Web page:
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Madison School Board Wins Suit Over Teacher's Sexual Misconduct With Students

Daniel Hand High School in Madison.

Daniel Hand High School in Madison. Courtesy photo.

A Superior Court judge has granted summary judgment to the Madison Board of Education in a case arising from a female high school English teacher who pleaded guilty to sexual misconduct with at least two male students.

Judge James Abrams made his ruling in consolidated actions via three separate lawsuits filed on behalf of male students against the town's Board of Education and Anthony Salutari, the high school principal. The claim against the town of Madison had been previously withdrawn. In addition, the suit against Allison Marchese, the teacher, defaulted.

The Friday ruling dismisses the cases and lets Madison teachers and administrators off the hook, but one of the boy's attorneys said Tuesday he plans on challenging the rulings in the Connecticut Appellate Court.

The case involves Marchese, who admitted to inappropriate conduct with two of the three boys at Madison's Daniel Hand High School. She denied any wrongdoing with the third John Doe. Marchese was sentenced to three years in prison in 2017. She was also given five years' probation and issued a protective order barring her from contact for 10 years with the two boys with whom she admitted she acted inappropriately.

Marchese admitted to upward of three months of online instant messaging of a sexual nature via Instagram with John Doe 1. She also admitted to one encounter involving oral sex with John Doe 2, as well as some online messaging with racy photos sent from the teacher to that boy. But she denies any wrongdoing with John Doe 3, who said the teacher had inappropriate conversations with him and hugged him inappropriately. John Does 1 and 3 were both freshmen and sophomores at the time of the alleged incidents, and John Doe 2 was a junior.

The cases hinged on whether the staff and school administrators should have known that Marchese had acted inappropriately with students.

Marchese was not represented in the civil lawsuits. Her attorney during the criminal phase was New Haven-based attorney William Dow III, who did not respond to a request for comment.

The three students were suing for monetary damages against the school district.

Abrams said the school defendants were entitled to governmental immunity for their discretionary acts. The judge also said none of Marchese's observed behavior hinted at the secret.

"Given the shocking and depraved nature of Allison Marchese's behavior that eventually came to light, the court is strongly tempted to conclude in hindsight that school personnel missed or ignored clearly evident signs of such behavior," Abrams wrote in his ruling involving John Doe 3. "However, the court is bound to make its decision based only on the evidence before it and that evidence does not support such a conclusion. Based on the evidence before the court, there are no facts that would lead any school employee, or a reasonable person, to have reasonable suspicion that the plaintiff, or any student, was being abused or was at risk of imminent harm."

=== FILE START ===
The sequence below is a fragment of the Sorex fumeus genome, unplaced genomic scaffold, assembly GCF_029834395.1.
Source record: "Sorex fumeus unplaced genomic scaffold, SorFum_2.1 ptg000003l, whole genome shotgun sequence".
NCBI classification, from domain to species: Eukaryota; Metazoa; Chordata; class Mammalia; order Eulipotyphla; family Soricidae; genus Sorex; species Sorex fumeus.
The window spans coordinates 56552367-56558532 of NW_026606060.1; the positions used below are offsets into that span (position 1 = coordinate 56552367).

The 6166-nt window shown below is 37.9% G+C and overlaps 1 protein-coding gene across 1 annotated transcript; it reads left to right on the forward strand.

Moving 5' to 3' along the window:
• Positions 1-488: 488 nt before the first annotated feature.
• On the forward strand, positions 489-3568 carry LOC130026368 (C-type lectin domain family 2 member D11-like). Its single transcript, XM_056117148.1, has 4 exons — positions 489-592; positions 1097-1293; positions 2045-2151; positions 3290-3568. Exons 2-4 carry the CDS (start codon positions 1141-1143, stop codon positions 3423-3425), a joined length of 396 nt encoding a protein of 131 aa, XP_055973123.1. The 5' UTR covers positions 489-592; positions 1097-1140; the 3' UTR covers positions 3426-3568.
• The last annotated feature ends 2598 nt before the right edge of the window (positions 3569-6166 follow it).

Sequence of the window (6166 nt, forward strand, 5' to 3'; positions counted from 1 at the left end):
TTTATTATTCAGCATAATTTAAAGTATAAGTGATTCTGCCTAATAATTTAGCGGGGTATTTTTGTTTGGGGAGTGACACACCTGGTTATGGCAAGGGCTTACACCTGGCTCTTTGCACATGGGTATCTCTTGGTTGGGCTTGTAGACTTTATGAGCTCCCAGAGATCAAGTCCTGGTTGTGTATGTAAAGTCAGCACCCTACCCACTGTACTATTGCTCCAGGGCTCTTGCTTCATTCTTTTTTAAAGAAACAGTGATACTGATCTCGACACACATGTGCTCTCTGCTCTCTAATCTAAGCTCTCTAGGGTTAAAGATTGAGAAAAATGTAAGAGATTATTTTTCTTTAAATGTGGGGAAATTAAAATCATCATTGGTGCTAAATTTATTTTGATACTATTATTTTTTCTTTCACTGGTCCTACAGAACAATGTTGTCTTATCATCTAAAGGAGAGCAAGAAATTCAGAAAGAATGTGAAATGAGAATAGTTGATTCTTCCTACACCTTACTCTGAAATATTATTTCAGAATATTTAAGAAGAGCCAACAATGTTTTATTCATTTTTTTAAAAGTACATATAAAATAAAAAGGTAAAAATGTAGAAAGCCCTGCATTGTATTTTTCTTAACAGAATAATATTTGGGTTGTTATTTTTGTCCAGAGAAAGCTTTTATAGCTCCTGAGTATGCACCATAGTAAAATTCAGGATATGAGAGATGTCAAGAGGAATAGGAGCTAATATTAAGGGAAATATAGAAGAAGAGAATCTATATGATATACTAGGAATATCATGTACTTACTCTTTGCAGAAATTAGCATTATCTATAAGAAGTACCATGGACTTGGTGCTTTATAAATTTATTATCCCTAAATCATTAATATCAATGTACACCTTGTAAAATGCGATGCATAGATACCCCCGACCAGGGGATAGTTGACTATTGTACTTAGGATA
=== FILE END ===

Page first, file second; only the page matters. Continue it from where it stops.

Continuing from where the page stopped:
"Because of the vital importance of their function to society, school administrators undoubtedly must be accorded substantial discretion to oversee properly their myriad responsibilities," the judge continued.

One of the biggest arguments John Doe 2 and John Doe 3 made was that Marchese wore risqué and inappropriate clothing to school. The attorney for the school district said that claim offended her.

"I became very incensed that was even a subject up for discussion," said attorney Catherine Nietzel, of Ryan, Ryan, Deluca, which represented the Board of Education. "As a woman, the idea that we can infer her devious sexual proclivities based on clothing that you see in every gym in America was offensive to me, particularly as the daughter of a school teacher."

The plaintiffs argued in their suits that Marchese would, on occasion, call the boys out of the classroom, maintaining that should have been a sign that something was awry.

But Nietzel said, "It was precisely the type of school where, as teachers testified, that they did things like calling students out of the classroom in order to help them."

While Nietzel said she does not see any appealable issues, one of the plaintiffs' attorneys disagree.

"There will be an appeal," said James Harrington of New London's Polito & Associates, and the attorney for John Doe 1. "I don't want to get into the specifics of the appealable issues, but there are a number of them." Harrington also declined to discuss the specifics, except to say, "We remain hopeful the Appellate Court will take another look at the case."

Representing John Doe 2 are Steven Errante and Marisa Bellair of New Haven's Lynch, Traub, Keefe & Errante and Daniel Schofield of Pullman & Comley. Schofield referred all comment to Bellair, who did not respond to a request for comment Tuesday. Errante was on vacation and was not available for comment.

Representing John Doe 3 was Madison solo practitioner William Bilchick, who did not respond to a request for comment.